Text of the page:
Film and television

Foley's music is featured prominently in a feature-length documentary film about him entitled Blaze Foley: Duct Tape Messiah, released in 2011 by filmmaker Kevin Triplett.

Foley's song "Let Me Ride in Your Big Cadillac" featured prominently at the end of Episode 8 (July 2016) of the first season of the television show Preacher.

"Cold, Cold World" is featured in Episode 4, Season 5 of The Mentalist.

In 2016 his song "Clay Pigeons" featured on the soundtrack of the movie Homestate.

In January 2018, Blaze, a biographical drama directed by Ethan Hawke,[10] premiered at the Sundance Film Festival. The screenplay was adapted by Hawke from the novel Living in the Woods in a Tree: Remembering Blaze by Sybil Rosen. The film stars musician Ben Dickey as Foley, Alia Shawkat as Sybil Rosen, and Charlie Sexton as Townes Van Zandt.

Music

Townes Van Zandt wrote the 1990 song "Blaze's Blues" about his friend and first released it on his 1991 live album Rain on a Conga Drum - Live in Berlin. He re-released it multiple times, notably on his two-disc album Live at Union Chapel, London, England.

Lucinda Williams wrote a Foley tribute song titled "Drunken Angel" for her 1998 album Car Wheels on a Gravel Road.

Gurf Morlix wrote a Foley tribute song titled "Music You Mighta Made" for his 2009 album Last Exit to Happyland. On February 1, 2011, Morlix released a 15-song collection of Foley cover songs titled Blaze Foley's 113th Wet Dream.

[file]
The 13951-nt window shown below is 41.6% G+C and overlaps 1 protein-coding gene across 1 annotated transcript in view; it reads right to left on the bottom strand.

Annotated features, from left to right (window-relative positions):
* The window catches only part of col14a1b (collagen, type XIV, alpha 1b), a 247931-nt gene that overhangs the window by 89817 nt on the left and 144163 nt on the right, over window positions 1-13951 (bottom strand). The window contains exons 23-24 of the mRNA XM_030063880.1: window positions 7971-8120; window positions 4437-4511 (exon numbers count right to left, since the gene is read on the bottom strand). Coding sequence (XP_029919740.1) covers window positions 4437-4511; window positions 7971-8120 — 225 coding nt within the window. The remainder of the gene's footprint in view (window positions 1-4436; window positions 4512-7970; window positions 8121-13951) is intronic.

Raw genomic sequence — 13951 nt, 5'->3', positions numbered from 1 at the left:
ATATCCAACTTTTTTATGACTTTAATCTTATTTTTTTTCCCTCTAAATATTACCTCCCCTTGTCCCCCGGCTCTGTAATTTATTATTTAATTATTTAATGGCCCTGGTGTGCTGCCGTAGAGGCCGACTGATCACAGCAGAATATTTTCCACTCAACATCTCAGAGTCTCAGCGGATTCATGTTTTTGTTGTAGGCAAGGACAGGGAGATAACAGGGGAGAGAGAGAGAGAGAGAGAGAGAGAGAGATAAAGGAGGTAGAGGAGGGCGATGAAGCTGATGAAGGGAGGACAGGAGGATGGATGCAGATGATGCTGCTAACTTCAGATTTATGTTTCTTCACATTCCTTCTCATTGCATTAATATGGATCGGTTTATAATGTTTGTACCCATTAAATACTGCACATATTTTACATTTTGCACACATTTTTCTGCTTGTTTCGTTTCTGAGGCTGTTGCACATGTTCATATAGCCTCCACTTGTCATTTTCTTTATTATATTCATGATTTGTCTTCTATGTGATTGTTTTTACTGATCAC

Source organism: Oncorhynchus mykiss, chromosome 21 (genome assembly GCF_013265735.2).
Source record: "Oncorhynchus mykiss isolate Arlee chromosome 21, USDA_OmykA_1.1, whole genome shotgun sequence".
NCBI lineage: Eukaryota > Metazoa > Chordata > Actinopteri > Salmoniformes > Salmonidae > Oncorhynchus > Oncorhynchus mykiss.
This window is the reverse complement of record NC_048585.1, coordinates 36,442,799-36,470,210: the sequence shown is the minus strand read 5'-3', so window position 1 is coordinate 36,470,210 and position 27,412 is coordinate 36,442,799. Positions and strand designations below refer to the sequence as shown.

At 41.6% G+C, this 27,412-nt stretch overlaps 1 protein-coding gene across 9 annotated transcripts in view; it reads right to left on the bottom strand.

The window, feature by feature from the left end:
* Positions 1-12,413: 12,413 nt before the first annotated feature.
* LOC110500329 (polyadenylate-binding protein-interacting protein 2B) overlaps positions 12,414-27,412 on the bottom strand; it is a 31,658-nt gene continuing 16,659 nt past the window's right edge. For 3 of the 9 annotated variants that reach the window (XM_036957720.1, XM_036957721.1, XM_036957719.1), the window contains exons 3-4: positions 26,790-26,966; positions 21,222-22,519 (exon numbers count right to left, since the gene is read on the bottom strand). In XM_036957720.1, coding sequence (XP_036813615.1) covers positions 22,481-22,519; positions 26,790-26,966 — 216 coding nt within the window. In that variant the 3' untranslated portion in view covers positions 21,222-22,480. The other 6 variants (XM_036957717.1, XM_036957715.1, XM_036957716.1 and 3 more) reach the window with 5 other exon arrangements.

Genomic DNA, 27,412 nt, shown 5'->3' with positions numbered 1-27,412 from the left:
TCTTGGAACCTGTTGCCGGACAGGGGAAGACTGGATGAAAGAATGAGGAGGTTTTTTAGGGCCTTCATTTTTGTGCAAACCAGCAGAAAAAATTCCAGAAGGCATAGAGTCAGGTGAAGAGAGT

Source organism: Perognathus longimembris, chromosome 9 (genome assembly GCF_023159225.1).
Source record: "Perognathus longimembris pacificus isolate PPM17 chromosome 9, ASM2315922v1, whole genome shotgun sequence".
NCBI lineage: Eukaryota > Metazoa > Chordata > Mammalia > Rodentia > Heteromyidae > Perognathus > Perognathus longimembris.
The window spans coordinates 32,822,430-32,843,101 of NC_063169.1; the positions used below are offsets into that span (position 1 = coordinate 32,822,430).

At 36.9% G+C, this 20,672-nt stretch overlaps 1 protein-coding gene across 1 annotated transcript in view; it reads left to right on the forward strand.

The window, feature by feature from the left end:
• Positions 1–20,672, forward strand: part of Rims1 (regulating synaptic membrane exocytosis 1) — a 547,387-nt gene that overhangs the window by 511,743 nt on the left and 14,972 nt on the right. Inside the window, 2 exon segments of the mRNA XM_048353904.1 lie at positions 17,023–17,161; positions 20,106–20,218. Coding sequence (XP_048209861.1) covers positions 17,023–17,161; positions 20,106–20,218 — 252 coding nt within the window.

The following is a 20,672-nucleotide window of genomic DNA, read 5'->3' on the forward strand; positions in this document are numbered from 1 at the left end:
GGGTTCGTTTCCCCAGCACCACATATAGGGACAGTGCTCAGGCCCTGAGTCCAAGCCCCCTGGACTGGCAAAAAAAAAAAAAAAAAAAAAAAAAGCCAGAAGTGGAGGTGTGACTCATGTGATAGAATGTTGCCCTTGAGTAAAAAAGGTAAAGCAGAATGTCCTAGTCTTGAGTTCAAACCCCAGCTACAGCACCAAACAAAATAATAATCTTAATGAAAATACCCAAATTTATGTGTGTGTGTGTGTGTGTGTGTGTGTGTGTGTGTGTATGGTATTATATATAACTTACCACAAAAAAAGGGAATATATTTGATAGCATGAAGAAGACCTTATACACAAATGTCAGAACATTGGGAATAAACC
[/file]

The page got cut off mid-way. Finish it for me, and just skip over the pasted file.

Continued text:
Kings of Leon recorded a Foley tribute song titled "Reverend" on their 2016 album Walls.

In 1998, a various artist Foley digital tribute album was released titled Blaze Foley: In Tribute and Loving Memory...Volume One, which includes Foley's work by 15 artists (Deep State Production).

His 1979 song "If I Could Only Fly" was covered on Merle Haggard and Willie Nelson's 1987 duet album Seashores of Old Mexico, with the song reaching Number 58 on the Billboard Hot Country Songs singles chart. It was covered again by Haggard on his 2000 album If I Could Only Fly. Joe Nichols recorded it as a duet with Lee Ann Womack on his 2007 album Real Things. Nanci Griffith recorded it on her 2012 album Intersection. Kimmie Rhodes recorded it on the aforementioned 1998 Foley tribute album Blaze Foley: In Tribute and Loving Memory...Volume One.

His song "Election Day" was covered by Lyle Lovett on his 2003 album My Baby Don't Tolerate.

His song "Clay Pigeons" was covered by John Prine on his Grammy Award-winning 2005 album Fair & Square and by Michael Cera on his 2014 album True That.

In 2009, at the request of Foley's estate, Texas singer-songwriter and old-time music historian Jon Hogan was tasked with adding music to three unearthed songs from lyrics found in Foley's handwriting after his death. The three "new" songs "Every Now and Then", "Safe in the Arms of Love", and "Can't Always Cry" were recorded by Hogan on his 2010 tribute album Every Now and Then: Songs of Townes Van Zandt & Blaze Foley. In 2017, Hogan and musical partner Maria Moss re-recorded "Can't Always Cry" for their album In Dreams I Go Back Home.

Quotes

About Foley "He's only gone crazy once. Decided to stay." – Townes Van Zandt

"Blaze Foley was a genius and a beautiful loser." – Lucinda Williams

Discography

https://en.wikipedia.org/wiki/Blaze_Foley#Discography

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Blaze Foley's Timeline

1949
December 18, 1949
1989
February 1, 1989
Age 39